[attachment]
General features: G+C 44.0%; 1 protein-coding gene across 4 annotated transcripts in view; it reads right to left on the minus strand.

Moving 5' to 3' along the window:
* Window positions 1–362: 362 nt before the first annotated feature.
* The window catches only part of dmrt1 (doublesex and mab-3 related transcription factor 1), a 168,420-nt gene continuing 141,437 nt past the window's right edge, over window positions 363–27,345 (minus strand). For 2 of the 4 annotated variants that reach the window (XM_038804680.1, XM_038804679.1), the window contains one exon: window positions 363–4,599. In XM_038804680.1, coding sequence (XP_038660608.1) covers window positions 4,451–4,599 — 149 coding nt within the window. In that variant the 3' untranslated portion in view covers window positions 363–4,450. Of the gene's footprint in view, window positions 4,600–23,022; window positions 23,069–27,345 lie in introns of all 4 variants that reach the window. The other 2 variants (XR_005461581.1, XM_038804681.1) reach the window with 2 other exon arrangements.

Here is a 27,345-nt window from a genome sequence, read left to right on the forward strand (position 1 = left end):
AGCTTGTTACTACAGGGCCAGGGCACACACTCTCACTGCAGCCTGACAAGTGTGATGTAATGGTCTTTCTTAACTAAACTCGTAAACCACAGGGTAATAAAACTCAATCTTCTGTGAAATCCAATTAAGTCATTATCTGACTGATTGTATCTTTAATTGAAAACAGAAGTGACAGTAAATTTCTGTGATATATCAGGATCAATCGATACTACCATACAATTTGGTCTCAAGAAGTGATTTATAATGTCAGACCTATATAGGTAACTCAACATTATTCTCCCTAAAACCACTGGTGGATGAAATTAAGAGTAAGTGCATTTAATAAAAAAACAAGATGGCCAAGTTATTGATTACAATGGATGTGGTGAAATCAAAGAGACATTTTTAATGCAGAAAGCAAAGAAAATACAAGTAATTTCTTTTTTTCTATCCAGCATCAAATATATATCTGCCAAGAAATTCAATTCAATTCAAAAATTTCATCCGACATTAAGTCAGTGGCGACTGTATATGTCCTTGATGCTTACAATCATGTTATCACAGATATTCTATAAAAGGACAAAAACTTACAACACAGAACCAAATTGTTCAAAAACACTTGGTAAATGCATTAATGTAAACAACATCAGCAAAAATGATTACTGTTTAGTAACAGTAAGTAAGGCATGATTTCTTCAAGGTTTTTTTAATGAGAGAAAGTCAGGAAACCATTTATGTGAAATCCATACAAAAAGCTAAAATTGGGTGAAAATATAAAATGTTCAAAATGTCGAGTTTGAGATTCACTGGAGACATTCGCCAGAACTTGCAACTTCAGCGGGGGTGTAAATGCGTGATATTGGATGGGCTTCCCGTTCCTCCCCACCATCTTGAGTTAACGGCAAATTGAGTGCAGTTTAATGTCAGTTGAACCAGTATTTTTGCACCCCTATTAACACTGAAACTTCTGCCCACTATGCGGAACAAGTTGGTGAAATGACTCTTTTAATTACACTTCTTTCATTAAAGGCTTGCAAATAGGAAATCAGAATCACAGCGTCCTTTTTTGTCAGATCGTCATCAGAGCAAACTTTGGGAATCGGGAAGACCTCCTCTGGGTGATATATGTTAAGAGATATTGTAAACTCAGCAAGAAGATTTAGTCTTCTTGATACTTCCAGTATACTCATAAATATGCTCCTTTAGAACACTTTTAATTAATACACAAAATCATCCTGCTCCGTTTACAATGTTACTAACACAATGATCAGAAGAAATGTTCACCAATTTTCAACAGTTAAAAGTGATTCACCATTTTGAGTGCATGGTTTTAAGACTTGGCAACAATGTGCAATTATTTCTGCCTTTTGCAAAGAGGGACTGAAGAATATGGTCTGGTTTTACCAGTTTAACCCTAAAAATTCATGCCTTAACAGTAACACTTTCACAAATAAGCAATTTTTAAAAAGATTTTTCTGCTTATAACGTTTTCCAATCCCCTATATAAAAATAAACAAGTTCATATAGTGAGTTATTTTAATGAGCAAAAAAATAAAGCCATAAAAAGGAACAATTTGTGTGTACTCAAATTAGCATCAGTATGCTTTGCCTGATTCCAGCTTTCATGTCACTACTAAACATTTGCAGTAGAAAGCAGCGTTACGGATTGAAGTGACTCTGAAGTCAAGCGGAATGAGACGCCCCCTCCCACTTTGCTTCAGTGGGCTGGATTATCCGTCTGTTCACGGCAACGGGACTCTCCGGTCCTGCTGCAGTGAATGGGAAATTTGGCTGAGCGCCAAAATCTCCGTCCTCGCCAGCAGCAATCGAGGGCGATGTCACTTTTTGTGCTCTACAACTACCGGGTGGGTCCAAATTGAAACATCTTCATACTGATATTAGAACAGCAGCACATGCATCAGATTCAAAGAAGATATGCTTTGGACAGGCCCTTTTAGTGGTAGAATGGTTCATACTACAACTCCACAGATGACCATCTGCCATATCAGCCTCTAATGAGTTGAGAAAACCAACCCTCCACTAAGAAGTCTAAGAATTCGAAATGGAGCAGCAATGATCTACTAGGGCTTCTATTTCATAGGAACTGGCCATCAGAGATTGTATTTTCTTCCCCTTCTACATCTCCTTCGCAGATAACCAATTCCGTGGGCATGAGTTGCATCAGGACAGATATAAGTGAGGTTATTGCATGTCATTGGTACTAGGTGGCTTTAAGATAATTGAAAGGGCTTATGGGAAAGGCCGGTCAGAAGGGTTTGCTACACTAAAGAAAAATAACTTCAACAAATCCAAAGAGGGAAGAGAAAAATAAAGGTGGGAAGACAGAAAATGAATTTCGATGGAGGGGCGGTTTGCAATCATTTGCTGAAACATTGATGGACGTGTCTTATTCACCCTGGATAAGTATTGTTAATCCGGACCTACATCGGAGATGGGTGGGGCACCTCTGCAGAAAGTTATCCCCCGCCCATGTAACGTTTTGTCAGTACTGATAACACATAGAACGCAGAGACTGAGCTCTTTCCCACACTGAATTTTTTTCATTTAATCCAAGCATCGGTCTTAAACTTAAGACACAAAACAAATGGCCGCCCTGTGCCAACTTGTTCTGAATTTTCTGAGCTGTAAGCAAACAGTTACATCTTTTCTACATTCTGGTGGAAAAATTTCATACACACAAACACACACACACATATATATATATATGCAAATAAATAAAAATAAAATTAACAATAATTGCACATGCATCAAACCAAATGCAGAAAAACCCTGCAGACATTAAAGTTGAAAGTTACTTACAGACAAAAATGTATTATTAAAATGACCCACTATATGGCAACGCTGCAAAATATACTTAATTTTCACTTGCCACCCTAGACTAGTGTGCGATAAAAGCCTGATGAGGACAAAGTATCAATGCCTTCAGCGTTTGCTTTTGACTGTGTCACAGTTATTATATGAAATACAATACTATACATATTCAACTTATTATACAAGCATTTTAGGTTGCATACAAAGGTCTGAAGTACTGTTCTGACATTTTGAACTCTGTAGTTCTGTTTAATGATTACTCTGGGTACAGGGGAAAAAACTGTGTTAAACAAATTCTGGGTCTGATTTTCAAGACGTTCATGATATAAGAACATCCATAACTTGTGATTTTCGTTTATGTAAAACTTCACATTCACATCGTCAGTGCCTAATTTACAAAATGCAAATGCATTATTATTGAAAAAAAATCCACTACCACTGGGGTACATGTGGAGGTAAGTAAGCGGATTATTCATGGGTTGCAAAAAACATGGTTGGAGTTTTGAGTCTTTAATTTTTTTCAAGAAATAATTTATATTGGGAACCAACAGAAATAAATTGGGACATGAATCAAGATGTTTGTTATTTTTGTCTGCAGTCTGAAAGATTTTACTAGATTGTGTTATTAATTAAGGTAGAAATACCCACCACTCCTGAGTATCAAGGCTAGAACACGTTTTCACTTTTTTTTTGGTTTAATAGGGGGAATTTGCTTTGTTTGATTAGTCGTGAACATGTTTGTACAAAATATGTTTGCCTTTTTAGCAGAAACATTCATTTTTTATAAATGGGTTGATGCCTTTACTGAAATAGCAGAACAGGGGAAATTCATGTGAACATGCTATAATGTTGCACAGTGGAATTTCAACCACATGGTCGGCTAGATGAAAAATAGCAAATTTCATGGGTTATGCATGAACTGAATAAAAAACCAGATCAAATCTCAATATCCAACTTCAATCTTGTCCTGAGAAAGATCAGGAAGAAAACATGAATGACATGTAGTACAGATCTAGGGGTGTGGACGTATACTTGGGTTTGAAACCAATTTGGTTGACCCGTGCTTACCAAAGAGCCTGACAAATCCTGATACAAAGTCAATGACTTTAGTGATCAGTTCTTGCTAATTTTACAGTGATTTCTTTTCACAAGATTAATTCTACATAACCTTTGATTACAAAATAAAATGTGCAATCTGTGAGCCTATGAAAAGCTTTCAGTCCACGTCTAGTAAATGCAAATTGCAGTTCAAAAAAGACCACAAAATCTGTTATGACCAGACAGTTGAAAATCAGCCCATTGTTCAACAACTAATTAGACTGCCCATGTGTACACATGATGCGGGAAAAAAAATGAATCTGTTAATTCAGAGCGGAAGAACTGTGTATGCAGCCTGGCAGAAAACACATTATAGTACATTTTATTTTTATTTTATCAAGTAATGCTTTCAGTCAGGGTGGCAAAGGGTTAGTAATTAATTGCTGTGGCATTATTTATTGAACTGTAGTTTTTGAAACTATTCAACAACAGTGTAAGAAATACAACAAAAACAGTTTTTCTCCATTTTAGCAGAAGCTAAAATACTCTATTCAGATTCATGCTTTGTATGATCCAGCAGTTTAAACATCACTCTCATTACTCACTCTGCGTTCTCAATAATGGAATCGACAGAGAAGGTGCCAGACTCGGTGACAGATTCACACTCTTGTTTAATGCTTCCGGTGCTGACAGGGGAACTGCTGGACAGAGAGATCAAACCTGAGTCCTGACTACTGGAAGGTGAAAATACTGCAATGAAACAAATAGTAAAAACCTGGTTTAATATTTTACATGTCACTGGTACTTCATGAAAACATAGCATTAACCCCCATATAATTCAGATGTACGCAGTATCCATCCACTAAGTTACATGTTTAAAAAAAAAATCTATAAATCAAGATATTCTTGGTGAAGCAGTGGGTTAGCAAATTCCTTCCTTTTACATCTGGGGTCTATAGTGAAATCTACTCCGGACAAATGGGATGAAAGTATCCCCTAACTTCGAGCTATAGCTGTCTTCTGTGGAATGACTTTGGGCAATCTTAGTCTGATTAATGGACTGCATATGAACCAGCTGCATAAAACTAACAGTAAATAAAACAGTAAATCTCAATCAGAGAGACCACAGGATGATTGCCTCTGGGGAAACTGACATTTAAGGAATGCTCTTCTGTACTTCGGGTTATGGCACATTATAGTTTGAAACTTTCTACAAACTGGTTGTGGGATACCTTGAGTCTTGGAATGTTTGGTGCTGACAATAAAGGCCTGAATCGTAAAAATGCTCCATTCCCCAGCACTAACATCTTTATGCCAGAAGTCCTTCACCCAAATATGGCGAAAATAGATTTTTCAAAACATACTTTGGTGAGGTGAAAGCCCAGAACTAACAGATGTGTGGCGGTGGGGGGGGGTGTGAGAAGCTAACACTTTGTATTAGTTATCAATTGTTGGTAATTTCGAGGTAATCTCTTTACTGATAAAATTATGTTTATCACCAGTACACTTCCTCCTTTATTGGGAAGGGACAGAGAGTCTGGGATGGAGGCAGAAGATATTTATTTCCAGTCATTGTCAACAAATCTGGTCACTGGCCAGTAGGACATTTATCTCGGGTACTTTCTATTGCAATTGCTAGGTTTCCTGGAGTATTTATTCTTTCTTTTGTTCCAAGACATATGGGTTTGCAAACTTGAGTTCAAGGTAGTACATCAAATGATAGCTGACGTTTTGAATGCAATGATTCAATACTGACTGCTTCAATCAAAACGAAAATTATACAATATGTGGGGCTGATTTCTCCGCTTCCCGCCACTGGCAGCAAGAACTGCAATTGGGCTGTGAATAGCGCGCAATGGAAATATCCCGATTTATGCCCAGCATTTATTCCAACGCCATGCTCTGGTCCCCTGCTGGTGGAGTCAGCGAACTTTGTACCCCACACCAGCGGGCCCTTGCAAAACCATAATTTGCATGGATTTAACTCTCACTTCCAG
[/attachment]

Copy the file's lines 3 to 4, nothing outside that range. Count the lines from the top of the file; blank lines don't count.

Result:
* Window positions 1–362: 362 nt before the first annotated feature.
* The window catches only part of dmrt1 (doublesex and mab-3 related transcription factor 1), a 168,420-nt gene continuing 141,437 nt past the window's right edge, over window positions 363–27,345 (minus strand). For 2 of the 4 annotated variants that reach the window (XM_038804680.1, XM_038804679.1), the window contains one exon: window positions 363–4,599. In XM_038804680.1, coding sequence (XP_038660608.1) covers window positions 4,451–4,599 — 149 coding nt within the window. In that variant the 3' untranslated portion in view covers window positions 363–4,450. Of the gene's footprint in view, window positions 4,600–23,022; window positions 23,069–27,345 lie in introns of all 4 variants that reach the window. The other 2 variants (XR_005461581.1, XM_038804681.1) reach the window with 2 other exon arrangements.